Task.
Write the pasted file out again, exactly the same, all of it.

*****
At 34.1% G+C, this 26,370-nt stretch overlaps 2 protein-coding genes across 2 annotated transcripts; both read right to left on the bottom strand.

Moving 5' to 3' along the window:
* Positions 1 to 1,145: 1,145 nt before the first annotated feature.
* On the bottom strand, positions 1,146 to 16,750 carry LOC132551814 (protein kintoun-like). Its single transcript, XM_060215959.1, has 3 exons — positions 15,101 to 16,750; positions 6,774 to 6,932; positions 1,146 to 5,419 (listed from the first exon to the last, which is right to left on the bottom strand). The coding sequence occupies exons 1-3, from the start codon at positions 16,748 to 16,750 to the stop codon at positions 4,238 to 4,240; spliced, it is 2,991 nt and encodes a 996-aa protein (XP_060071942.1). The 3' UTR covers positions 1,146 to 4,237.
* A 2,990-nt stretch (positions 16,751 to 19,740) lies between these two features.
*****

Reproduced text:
At 34.1% G+C, this 26,370-nt stretch overlaps 2 protein-coding genes across 2 annotated transcripts; both read right to left on the bottom strand.

Moving 5' to 3' along the window:
* Positions 1 to 1,145: 1,145 nt before the first annotated feature.
* On the bottom strand, positions 1,146 to 16,750 carry LOC132551814 (protein kintoun-like). Its single transcript, XM_060215959.1, has 3 exons — positions 15,101 to 16,750; positions 6,774 to 6,932; positions 1,146 to 5,419 (listed from the first exon to the last, which is right to left on the bottom strand). The coding sequence occupies exons 1-3, from the start codon at positions 16,748 to 16,750 to the stop codon at positions 4,238 to 4,240; spliced, it is 2,991 nt and encodes a 996-aa protein (XP_060071942.1). The 3' UTR covers positions 1,146 to 4,237.
* A 2,990-nt stretch (positions 16,751 to 19,740) lies between these two features.